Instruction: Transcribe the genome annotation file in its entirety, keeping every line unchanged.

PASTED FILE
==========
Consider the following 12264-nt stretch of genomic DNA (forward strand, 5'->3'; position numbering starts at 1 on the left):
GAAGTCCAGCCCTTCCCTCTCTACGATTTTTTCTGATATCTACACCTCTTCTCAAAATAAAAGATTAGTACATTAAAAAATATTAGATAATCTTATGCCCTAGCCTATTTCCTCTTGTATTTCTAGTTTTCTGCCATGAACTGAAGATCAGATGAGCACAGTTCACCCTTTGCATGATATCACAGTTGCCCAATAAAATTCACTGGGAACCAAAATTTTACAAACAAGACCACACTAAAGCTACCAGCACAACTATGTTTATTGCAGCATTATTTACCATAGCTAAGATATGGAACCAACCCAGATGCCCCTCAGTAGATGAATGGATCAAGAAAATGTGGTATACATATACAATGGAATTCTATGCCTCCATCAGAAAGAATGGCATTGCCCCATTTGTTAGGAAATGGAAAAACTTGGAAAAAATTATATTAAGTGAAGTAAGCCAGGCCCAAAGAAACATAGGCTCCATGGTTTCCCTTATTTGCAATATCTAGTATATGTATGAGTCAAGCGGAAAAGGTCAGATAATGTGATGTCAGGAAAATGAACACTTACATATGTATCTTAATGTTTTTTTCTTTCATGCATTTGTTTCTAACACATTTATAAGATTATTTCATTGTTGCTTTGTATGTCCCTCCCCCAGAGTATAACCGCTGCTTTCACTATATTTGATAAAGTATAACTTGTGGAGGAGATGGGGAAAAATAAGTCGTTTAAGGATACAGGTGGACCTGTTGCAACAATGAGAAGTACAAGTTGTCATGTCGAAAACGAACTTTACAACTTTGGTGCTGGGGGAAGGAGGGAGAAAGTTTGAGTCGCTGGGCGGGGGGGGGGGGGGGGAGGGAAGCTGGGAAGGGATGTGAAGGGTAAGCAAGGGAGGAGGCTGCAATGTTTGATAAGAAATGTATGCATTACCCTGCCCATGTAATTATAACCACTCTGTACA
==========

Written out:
Consider the following 12264-nt stretch of genomic DNA (forward strand, 5'->3'; position numbering starts at 1 on the left):
GAAGTCCAGCCCTTCCCTCTCTACGATTTTTTCTGATATCTACACCTCTTCTCAAAATAAAAGATTAGTACATTAAAAAATATTAGATAATCTTATGCCCTAGCCTATTTCCTCTTGTATTTCTAGTTTTCTGCCATGAACTGAAGATCAGATGAGCACAGTTCACCCTTTGCATGATATCACAGTTGCCCAATAAAATTCACTGGGAACCAAAATTTTACAAACAAGACCACACTAAAGCTACCAGCACAACTATGTTTATTGCAGCATTATTTACCATAGCTAAGATATGGAACCAACCCAGATGCCCCTCAGTAGATGAATGGATCAAGAAAATGTGGTATACATATACAATGGAATTCTATGCCTCCATCAGAAAGAATGGCATTGCCCCATTTGTTAGGAAATGGAAAAACTTGGAAAAAATTATATTAAGTGAAGTAAGCCAGGCCCAAAGAAACATAGGCTCCATGGTTTCCCTTATTTGCAATATCTAGTATATGTATGAGTCAAGCGGAAAAGGTCAGATAATGTGATGTCAGGAAAATGAACACTTACATATGTATCTTAATGTTTTTTTCTTTCATGCATTTGTTTCTAACACATTTATAAGATTATTTCATTGTTGCTTTGTATGTCCCTCCCCCAGAGTATAACCGCTGCTTTCACTATATTTGATAAAGTATAACTTGTGGAGGAGATGGGGAAAAATAAGTCGTTTAAGGATACAGGTGGACCTGTTGCAACAATGAGAAGTACAAGTTGTCATGTCGAAAACGAACTTTACAACTTTGGTGCTGGGGGAAGGAGGGAGAAAGTTTGAGTCGCTGGGCGGGGGGGGGGGGGGGGAGGGAAGCTGGGAAGGGATGTGAAGGGTAAGCAAGGGAGGAGGCTGCAATGTTTGATAAGAAATGTATGCATTACCCTGCCCATGTAATTATAACCACTCTGTACA